Analysis: Zero-hours contracts to remain
Employment Minister Stephen Farry has reviewed the use of zero-hours contracts in Northern Ireland and decided that an outright ban would have a ‘disproportionate impact on the flexibility of the economy’.
A contract of this nature allows an employer to hire staff with no guarantee of work.
Dr Farry has, however, proposed to outlaw contracts that contain exclusivity clauses. This means that the 28,000 people currently employed here under zero-hours contracts will no longer be prevented from working for other employers.
Commenting on the announcement Rachel Penny, employment law partner at law firm Carson McDowell said: “It is good news that we now have some clarity on the issue of zero hours contracts and overall I believe it is also good news that these types of contracts will not banned, as they provide a flexible option for many employers.
“The Minister’s plan to ban exclusivity clauses – which prevent people working for other employers even though their hours are no guaranteed– is also welcome as it is through the use of such clauses that most abuse of zero hours contracts takes place. Some employers who use exclusivity clauses for reasons of confidentiality may have to rethink their arrangements, but for the most part, there is no reason someone working in a hospitality or retail job should not be allowed to work for another similar company.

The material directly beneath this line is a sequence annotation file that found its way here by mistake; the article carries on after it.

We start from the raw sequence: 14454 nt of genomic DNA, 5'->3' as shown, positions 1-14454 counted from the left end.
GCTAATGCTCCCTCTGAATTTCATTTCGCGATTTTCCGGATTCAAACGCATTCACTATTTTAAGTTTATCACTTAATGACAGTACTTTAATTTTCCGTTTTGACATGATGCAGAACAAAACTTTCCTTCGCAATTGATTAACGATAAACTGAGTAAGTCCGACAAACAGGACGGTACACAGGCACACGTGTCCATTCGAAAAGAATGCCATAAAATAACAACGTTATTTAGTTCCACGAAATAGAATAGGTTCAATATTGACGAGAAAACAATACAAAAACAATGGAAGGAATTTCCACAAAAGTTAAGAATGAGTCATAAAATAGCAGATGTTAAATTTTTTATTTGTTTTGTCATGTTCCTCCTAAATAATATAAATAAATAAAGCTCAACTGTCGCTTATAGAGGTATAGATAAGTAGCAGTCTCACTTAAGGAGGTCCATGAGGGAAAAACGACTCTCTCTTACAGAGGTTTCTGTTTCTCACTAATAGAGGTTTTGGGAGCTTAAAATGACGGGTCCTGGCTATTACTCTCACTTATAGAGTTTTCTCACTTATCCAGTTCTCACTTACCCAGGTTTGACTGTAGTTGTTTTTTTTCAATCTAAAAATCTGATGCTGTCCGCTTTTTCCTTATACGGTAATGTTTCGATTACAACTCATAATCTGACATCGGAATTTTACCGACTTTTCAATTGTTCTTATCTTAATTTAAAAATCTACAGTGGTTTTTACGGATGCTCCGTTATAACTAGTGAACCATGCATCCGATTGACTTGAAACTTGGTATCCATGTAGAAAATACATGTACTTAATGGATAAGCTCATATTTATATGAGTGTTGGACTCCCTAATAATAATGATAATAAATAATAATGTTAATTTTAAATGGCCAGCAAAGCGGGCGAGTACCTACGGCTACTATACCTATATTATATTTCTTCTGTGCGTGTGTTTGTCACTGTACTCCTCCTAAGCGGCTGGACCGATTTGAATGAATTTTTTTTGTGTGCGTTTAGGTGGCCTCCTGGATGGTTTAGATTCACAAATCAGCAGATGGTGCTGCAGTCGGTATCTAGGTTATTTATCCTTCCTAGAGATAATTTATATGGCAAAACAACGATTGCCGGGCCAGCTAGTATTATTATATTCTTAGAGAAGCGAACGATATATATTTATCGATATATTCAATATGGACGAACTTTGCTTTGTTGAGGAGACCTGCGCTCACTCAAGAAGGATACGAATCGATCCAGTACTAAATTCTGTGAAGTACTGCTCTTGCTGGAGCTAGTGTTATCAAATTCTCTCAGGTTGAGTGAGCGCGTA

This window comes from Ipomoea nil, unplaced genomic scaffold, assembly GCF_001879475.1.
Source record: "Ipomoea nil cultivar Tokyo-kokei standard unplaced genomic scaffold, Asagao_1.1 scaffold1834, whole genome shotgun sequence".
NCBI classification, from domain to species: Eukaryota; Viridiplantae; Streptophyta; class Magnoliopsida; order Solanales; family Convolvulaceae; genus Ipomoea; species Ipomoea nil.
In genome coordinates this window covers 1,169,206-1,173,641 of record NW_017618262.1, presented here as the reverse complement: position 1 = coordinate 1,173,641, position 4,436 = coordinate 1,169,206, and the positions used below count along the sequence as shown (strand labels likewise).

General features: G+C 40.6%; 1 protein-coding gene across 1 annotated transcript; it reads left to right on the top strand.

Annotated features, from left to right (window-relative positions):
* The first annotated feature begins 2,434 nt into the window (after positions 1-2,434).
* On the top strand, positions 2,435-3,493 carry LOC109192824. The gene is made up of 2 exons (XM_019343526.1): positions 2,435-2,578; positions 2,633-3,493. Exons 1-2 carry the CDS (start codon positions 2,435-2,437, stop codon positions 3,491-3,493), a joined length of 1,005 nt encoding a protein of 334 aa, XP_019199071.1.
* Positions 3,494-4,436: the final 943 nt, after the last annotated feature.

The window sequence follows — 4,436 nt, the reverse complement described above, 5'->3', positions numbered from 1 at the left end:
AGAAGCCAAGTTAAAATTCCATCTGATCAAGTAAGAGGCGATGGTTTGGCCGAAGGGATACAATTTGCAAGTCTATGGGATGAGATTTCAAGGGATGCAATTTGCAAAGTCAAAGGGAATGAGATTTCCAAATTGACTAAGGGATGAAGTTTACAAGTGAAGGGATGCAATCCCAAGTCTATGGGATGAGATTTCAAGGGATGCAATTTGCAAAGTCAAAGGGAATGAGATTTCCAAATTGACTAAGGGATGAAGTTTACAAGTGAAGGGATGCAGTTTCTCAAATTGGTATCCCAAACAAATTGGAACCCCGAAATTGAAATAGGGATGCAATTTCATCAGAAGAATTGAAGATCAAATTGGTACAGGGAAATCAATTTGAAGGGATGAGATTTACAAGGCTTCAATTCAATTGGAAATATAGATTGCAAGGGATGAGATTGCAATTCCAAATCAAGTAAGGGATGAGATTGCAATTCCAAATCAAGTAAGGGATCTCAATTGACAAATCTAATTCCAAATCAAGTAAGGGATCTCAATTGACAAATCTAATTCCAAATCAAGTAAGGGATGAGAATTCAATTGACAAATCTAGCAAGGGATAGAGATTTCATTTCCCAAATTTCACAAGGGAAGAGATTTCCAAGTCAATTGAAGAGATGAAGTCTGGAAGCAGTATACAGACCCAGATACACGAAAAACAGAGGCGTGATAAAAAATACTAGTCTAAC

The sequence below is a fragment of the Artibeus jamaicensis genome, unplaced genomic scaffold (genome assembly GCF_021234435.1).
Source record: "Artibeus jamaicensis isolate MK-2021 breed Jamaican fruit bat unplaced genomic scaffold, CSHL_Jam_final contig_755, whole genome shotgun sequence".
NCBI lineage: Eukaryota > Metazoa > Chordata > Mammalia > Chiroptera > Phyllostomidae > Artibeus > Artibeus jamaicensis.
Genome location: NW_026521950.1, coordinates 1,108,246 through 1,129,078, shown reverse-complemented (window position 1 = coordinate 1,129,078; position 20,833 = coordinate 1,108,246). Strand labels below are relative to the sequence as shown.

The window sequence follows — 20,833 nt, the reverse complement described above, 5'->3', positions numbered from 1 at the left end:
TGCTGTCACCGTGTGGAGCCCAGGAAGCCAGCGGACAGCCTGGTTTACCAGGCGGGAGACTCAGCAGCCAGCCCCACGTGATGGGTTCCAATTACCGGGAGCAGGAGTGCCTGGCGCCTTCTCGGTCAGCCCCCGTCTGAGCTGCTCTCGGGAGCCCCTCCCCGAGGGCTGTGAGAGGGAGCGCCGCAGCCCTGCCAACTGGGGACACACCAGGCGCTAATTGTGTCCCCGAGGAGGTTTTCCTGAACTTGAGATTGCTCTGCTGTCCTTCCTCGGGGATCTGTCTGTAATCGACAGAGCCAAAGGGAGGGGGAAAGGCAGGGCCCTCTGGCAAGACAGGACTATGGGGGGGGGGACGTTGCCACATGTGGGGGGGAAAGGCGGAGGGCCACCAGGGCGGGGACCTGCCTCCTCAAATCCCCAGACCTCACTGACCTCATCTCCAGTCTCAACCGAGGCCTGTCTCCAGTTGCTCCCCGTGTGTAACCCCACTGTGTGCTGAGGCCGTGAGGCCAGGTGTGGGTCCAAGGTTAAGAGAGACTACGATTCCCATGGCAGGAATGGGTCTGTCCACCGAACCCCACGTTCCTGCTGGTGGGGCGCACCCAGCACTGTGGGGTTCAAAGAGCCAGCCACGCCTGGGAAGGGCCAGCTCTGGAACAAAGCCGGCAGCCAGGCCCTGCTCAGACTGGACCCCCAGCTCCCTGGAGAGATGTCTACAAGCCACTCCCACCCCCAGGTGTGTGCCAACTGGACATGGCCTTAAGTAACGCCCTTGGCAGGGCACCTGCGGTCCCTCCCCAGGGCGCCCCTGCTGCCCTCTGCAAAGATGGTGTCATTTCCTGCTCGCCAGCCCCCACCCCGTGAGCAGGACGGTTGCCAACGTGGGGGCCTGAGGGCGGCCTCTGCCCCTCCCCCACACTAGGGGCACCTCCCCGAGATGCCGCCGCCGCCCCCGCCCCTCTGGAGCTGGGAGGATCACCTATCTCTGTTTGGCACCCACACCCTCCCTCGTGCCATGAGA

“The Minister’s proposal to ask employers to provide justification for not moving employees onto permanent contracts with guaranteed hours after six months, could prove more problematic. It puts the burden on employers at a time when few businesses can afford the time and resources associated with more red tape and simply risks the termination of the zero hours contract before the six month mark. Similar proposals to convert zero hours contracts to permanent, guaranteed hours contracts were rejected by parliament in GB.”
CBI Northern Ireland Director, Nigel Smyth, said: “Our flexible labour market has kept unemployment down, and zero hours contracts play an important role in providing job opportunities for people who want flexibility such as students, parents and carers. CBI Northern Ireland members support a ban on exclusivity clauses in zero hours contracts – this is a proportionate response to tackling examples of poor practice, and strikes the right balance between flexibility for both employers and workers.
“We would however urge caution to the Minister’s proposals that after six months an employer would have to provide an objective reason as to why a person should not be moved off a zero hours contract to a more formalised contract. We believe this will put jobs at risk and create significant difficulties in terms of defining qualifying periods and regular working patterns. This may be unworkable and counterproductive.”